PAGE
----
The second sub-question is how the candidate would get the functionality on every page. The best and most straightforward answer is to create a base page which implements the license check and all pages inherit from the base page and automatically get the license check capability. There are other ways (perhaps an HttpModule?), but the point here is to see if they naturally think of inheritance to coalesce common functionality. It's really an inheritance question put into the context of a realistic scenario -- if you understand the goal, then you can create variations of this question that suit your use cases.
Consider a scenario where you develop a component and it requires modifications to the web.config file to work (i.e. custom HttpModule, custom HttpHandler, third party library). Can you propose a way to manage this at deployment time?
Again, a question with a lot of possible answers, but really only two optimal ones (SharePoint itself offers at least two ways of doing this and automatically propagating those changes across all servers in the farm). The key here is that most answers will be "I'd update it manually" but this is clearly a sub-optimal solution as a farm may have multiple servers in it and each will have to be updated. But I like this question because it's a "thinking" question, even if they don't know the answer from the framework perspective, you can tell if they are thinking about the question because some will realize that this is not manageable with a large farm and prone to errors (say 8 servers).
Of course, there are other more specific technical questions that I ask that are feature and role specific, but these three are really my "go to" questions. What do you think? Any other questions that you've found to be useful in interviewing for SharePoint candidates?
One of the things I've had to do quite often in the last few years is conduct technical interviews.
It's always a challenge as of course, if you want to make sure that a resource is technically competent in specific tasks or role for which you are resourcing, that's pretty easy; just ask questions oriented around those tasks that they will be responsible for. But what if you want to assess an individual's broader technical competency of and experience with a platform?
As a technically oriented guy myself, it's very easy to inject my bias and my core knowledge into the equation and I think that typically makes for a bad interview. There are always many things that I know well and many things that I don't know well for any given platform. So how can I go about measuring a candidate's competency without injecting my own knowledge and experience bias?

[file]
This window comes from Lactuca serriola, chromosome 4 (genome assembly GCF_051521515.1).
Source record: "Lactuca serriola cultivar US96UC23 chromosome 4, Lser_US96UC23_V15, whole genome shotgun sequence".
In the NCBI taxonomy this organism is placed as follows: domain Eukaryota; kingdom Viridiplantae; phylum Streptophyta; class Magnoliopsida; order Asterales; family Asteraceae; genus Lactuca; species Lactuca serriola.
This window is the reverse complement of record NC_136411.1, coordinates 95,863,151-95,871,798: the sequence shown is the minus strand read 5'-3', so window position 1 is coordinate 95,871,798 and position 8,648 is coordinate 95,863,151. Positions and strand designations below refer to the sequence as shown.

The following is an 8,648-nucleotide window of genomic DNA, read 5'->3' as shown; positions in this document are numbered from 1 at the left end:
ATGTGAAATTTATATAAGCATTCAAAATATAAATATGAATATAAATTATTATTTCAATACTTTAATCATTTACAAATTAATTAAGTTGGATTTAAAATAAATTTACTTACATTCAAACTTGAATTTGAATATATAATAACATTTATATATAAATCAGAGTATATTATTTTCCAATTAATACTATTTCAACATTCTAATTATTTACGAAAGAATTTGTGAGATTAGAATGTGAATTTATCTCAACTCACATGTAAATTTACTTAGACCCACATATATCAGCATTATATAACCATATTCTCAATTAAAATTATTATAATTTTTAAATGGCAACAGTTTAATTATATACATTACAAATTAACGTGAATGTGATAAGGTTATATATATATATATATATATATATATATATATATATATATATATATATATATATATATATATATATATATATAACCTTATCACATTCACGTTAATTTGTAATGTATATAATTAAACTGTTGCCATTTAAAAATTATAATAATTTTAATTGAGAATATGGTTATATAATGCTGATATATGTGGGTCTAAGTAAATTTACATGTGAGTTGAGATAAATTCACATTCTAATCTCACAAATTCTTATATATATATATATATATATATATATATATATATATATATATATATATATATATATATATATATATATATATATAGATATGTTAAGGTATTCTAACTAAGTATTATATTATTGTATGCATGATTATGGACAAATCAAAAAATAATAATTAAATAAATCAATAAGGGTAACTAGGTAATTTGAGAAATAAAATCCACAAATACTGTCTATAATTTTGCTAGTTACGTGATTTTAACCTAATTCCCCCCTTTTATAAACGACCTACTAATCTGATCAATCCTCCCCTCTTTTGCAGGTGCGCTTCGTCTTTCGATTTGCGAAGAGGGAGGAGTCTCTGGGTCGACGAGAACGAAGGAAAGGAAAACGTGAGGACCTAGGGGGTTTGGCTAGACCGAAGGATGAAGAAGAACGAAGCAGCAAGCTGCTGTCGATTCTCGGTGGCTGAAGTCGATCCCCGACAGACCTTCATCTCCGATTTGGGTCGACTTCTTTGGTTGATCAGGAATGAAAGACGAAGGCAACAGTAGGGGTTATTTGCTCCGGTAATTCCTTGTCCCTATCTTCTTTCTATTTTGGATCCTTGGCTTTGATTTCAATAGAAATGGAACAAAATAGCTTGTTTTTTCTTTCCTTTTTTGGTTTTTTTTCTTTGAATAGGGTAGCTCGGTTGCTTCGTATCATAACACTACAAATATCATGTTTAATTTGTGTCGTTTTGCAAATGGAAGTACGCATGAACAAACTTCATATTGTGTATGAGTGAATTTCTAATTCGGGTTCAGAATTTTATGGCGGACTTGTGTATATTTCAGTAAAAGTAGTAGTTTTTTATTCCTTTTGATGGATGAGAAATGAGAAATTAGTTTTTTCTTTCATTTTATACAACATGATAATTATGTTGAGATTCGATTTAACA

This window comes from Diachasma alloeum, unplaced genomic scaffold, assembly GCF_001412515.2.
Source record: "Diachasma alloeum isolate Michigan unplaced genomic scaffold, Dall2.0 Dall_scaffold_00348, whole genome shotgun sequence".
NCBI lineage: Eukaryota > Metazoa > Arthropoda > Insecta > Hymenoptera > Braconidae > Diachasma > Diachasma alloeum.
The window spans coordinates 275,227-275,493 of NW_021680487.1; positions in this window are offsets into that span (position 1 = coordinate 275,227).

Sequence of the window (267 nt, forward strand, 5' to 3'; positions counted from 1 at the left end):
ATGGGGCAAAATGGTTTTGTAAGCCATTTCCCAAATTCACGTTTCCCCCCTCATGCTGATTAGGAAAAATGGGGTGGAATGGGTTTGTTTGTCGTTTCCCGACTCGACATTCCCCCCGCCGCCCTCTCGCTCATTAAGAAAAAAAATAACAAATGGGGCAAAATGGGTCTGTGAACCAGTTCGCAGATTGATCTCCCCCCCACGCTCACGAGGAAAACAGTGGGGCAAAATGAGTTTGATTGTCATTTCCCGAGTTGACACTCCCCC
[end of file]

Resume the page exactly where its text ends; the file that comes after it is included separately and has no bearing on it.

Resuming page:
As an addendum, for technical interviews, it's sometimes difficult to come up with a good set of questions that are "fair". I don't think it's fair to ask obscure questions for which few folks would know off the top of their head, but would have no problem solving with Google and StackExchange, for example. I also don't like to ask brain-bender type questions as I don't find the outcome of those questions to be generally useful in evaluating technical expertise.
One approach is to ask open-ended design type questions. "Given this platform, how would you design a solution to meet requirement X?" "What are the benefits of approach U versus approach V for modeling this data?" These are okay, but I find that I often get clouded by situational bias. What I mean by that is that I tend to think of problems I've solved in the recent past or problems that I'm working on now. But I know that many of these design issues took me days if not weeks of research, prototyping, experimenting, and discussion to settle upon -- it simply doesn't seem fair to ask a candidate to produce a response on the spot. It's worth something, I guess, if they are able to come up with the same solution (or a better one!), but if they can't, does one hold that against them?
So in thinking about these issues, I think one good approach is to go with a reverse technical interview. What this means is that I ask the candidate to produce a list of technical and design questions for me for the interview. My thought is that this allows me to turn the bias that I would otherwise have into a tool because they will have the same biases. They will tend to ask questions around what they've worked on, what hard problems they've solved, and what experience they have. This seems like a much more dynamic approach and would seem to provide more valuable insight...I think. It's one thing to list a skill or a technology on your resume, but it's another thing to be able to ask deep, challenging, technical questions around it.
As a bonus, being able to come up with and ask good questions is itself a valuable skill.
It's finally happened! My pineapple is finally flowering WOOOOOOOOOOO! I can't even believe it. I didn't even notice it until I randomly looked over and took note that I probably need to water it.
I started this plant some 3-4 years ago now (after my previous one died due to exposure to the cold) and it's FINALLY bearing a flower (in the middle of frickin' winter no less!). I am very much looking forward to eating this pineapple
Caught an unexpected segment in the news on airline boarding (ending is great):